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I know it is very hard to "compete" with Charlotte when it comes to major announcements. I mean, who could compare tiny projects to 35-story residential towers and 700,000sf skyscrapers? DT Raleigh does lack the big news that keep the focus constantly on Charlotte's Uptown area, but on the other hand there are reasons to be excited about DT Raleigh. It is slowly getting out of the "dry" season following the 1991 completion of Raleigh's two tallest and largest towers, plus a new era of urban development and renewal has started with the continuous focus on Glenwood South district and its massive potential. The following articles paint a picture of today's DT Raleigh and give a little insight about what's coming ahead. Hope you guys find them as interesting as I did. I will comment on them later.

Downtown Raleigh gets boost

Progress Energy opens its new headquarters

By DUDLEY PRICE, Staff Writer


Gene Bradbury, right, an operations technician, gets out of the way while talking on the phone as Chris Wilson, left, and Juan Washington bring a table into a conference room at the new Progress Energy building. The room will temporarily house the staff setting up the building's phone system.

Staff Photo by Lisa Lauck

RALEIGH -- With speeches and snacks, Progress Energy executives and local officials Thursday morning cut the ribbon and formally opened Two Progress Plaza, the utility company's $100 million mixed-use project just off the Fayetteville Street Mall.

The hoopla was about far more than just Progress Energy's new building.

"Thank you so much for this great building," a beaming Mayor Charles Meeker told executives, "and we look forward to all the great things that will follow."

The largest downtown project in more than a decade has been a catalyst for the area's rebirth since it was announced two years ago.

Scarcely a new development was announced that didn't mention the vitality being brought to the long-moribund area by the 19-story project, which includes a parking deck, office space for 1,200 Progress Energy employees, condominiums and retail.

"What was significant to me is when Progress Energy announced their building, it meant it was safe for everyone to go ahead with their downtown projects," Meeker said.

He added that the utility's decision to invest in downtown enabled local officials to move forward with taxpayer-funded projects, including a new $192 million convention center, a $10 million removal of the Fayetteville Street Mall and support for a new $60 million Marriott hotel.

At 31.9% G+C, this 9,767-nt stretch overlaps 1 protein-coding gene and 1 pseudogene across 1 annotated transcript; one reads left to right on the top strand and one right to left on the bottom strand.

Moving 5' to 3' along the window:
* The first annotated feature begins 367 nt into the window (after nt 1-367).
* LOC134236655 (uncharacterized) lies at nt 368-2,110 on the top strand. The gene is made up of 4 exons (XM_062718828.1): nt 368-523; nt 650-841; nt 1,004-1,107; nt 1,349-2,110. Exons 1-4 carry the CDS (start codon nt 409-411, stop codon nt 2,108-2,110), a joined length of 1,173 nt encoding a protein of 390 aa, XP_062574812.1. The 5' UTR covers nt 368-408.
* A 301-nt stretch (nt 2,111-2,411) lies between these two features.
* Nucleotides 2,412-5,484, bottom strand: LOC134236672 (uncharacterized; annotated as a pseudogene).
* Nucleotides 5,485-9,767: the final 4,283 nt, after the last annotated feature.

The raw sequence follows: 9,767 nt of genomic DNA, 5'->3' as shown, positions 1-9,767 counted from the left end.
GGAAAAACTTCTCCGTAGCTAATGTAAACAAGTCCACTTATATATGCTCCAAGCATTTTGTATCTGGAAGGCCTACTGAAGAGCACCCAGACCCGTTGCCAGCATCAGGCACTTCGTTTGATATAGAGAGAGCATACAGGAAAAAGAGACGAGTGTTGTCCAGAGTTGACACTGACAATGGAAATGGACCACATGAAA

"It's easy to make public investment when private investment is leading the way," Meeker said. "It showed it was a good market."

The domino effect was visible from the entrance to Two Progress Plaza on Davie Street. Just a half-block away workers were riveting steel supports for the Hudson, a renovation transforming the former Hudson Belk department store into 66 condominiums and ground-floor retail space with a WTVD television studio. Three blocks away, The Dawson, a $20 million building with 58 condominiums, is going up at Dawson and Morgan streets.

There's more. The city recently bought a 10-story building in the 200 block of the mall formerly occupied by Raleigh Federal for office expansion and private retail. The city hopes to lure a restaurant to the ground floor. It is also marketing 10,000 square feet of retail space in two downtown parking decks. Developer Greg Hatem is renovating the former Heilig-Levine furniture store at Wilmington and Hargett streets and the old Raleigh Times building on Hargett Street.

But some hoped-for projects are still only a gleam in downtown boosters' eyes. Last year, many predicted announcements by three publicly traded companies that would bring hundreds more workers to the area. They were Electronic Data Systems, The News & Observer and RBC Centura Banks.

So far, no such announcements have been made. N&O publisher Orage Quarles III said in January that a new headquarters had been included in the five-year spending plan of The N&O's corporate parent, The McClatchy Co. of Sacramento, Calif. At the time Quarles said the newspaper had a list of downtown sites, but he declined to identify them or to comment on how soon a site would be selected. George McCanless, the N&O's senior vice president for finance, said nothing has changed since the January announcement. "We still have the same commitment to downtown," McCanless said.

EDS had considered bringing 500 workers downtown to the top floors of a 10-story building being developed by Progress Energy and developer Harold Lichtin. Bottom floors would contain a county library, and the building would be next to Progress Energy's headquarters on Fayetteville Street Mall. Those plans for the building dissolved after EDS lost a lucrative contract to manage the state's Medicaid claims program.

RBC Centura is still the biggest question mark lingering over downtown. City boosters have tried for two years to persuade bank officials to relocate the company's headquarters from Rocky Mount to a downtown site.